In an unusually sharp rebuke, NATO Secretary General Joseph Luns criticized the United States today for allowing the impression to grow in Western Europe that it is reluctant to pursue arms control negotiations and is preoccupied with achieving military supremacy.
In a blunt speech dealing with strains in the Atlantic Alliance, Luns specifically chided the Reagan administration for its recent decision to go ahead with the production and stockpiling of neutron warheads.
"In all frankness," Luns said, the August decision, which was made without consultation with the allies, "was not an example of tact in the conduct of international relations."
Luns made the comments in an address to the North Atlantic Treaty Association in London. The association, a nongovernmental body that seeks to inform the public about alliance issues, opened its 27th annual assembly today.
At the same time that he criticized the Reagan administration, Luns, 70, also took to task West Europeans whose anxieties over the planned deployment of new medium-range nuclear missiles in their countries have, he said, seriously threatened the unity of the North Atlantic Treaty Organization.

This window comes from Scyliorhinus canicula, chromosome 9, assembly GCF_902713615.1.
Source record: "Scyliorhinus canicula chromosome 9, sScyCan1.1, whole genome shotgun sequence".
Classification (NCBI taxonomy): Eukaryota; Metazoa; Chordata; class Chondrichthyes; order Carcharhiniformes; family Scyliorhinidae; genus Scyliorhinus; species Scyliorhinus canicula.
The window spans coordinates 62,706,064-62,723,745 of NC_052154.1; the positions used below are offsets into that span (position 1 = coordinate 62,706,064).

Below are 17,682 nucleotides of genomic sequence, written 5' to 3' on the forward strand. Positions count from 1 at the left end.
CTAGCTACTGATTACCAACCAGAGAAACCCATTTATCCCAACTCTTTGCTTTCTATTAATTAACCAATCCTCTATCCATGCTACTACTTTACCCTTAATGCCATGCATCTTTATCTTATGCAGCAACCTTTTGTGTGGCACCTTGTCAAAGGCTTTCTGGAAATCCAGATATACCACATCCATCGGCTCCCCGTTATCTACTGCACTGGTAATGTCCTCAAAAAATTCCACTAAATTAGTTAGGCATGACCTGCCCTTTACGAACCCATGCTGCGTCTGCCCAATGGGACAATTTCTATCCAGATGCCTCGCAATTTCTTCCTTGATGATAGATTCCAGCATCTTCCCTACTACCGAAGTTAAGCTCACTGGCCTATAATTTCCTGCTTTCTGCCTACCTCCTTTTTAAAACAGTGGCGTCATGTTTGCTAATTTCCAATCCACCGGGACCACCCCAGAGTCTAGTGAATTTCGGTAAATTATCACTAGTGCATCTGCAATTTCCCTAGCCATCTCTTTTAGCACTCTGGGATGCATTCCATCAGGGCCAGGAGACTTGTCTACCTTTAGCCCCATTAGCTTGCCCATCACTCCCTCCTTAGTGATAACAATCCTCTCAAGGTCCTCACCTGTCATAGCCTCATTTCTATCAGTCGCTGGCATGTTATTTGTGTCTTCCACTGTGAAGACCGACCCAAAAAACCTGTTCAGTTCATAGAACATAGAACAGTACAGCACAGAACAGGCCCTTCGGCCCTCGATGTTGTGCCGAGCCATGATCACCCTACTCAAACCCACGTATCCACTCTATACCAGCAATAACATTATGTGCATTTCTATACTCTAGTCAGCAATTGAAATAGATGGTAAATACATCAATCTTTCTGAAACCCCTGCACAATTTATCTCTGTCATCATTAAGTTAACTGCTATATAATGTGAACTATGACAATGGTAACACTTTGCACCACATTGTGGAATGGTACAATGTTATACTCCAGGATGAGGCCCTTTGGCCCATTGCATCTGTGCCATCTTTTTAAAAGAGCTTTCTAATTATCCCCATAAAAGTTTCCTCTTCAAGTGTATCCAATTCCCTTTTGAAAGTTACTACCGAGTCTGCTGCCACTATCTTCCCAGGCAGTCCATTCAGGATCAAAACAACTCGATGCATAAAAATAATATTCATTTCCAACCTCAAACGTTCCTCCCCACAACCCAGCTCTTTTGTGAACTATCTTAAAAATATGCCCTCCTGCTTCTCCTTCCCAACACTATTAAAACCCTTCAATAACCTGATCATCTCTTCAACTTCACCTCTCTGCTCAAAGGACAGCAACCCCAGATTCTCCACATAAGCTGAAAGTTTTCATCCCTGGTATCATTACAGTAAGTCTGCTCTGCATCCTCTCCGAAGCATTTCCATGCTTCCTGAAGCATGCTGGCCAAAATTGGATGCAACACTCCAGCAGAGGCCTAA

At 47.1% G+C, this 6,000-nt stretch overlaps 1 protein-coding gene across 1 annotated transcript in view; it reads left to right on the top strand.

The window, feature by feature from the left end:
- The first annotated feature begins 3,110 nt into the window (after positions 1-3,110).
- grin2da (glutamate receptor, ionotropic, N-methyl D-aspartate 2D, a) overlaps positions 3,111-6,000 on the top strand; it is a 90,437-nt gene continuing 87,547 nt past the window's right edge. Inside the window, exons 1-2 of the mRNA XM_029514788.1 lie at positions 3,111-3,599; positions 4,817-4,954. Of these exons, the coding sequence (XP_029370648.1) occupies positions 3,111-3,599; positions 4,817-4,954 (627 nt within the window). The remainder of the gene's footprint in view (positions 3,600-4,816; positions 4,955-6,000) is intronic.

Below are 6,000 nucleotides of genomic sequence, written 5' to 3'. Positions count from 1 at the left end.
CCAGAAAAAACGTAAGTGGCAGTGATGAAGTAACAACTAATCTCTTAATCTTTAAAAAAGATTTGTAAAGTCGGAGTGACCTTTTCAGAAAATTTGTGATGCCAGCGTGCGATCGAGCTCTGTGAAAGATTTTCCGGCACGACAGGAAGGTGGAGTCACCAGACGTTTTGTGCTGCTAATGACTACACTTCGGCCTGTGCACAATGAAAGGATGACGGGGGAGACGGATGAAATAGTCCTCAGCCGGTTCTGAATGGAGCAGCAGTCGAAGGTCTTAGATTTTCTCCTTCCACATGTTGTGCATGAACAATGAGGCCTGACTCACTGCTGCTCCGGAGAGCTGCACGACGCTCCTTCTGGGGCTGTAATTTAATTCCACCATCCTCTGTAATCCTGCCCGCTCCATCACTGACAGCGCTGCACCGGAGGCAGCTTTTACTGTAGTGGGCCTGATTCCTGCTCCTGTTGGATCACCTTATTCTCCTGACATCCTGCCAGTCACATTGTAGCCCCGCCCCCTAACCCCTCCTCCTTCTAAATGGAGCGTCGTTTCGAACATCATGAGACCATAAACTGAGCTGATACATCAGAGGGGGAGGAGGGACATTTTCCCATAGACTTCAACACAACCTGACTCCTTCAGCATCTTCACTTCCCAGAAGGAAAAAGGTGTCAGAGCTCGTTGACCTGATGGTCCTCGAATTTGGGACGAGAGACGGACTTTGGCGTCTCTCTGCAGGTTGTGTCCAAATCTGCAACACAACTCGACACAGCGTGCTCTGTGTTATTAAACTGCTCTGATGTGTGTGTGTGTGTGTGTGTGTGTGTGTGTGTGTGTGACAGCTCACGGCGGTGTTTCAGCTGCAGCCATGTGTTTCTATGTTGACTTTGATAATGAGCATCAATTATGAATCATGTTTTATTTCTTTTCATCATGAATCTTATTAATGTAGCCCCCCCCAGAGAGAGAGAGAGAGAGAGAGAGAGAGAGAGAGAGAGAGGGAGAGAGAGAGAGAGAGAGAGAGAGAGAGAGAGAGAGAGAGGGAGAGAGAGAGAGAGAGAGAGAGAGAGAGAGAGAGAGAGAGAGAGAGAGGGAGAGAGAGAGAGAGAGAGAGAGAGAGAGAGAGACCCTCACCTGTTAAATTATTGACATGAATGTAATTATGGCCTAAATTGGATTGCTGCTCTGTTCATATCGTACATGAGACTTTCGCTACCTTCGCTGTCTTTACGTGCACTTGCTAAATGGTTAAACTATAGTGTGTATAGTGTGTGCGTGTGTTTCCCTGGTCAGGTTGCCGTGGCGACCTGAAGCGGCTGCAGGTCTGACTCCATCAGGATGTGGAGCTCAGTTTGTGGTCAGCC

Noting that the missiles plan was a European initiative, Luns said that he was "appalled at the way people who know better have allowed the myth to spread that the modernization is an initiative being foisted by the United States upon its European allies."
The Dutchman scolded other West European officials for not making enough of the fact that Moscow spent six months last year ignoring NATO's offer to start arms control negotiations. He also said that "too much emphasis has been placed on the arms control track of the December 1979 decision without giving equal time to the military rationale" for the missiles plan.
But Luns warned that the new U.S. administration "has tended to be too lax in putting its positive interest in effective arms control across to the public" and has "allowed the impression, albeit false, to grow that it is reluctant to pursue the subject and is preoccupied with the pursuit of military supremacy."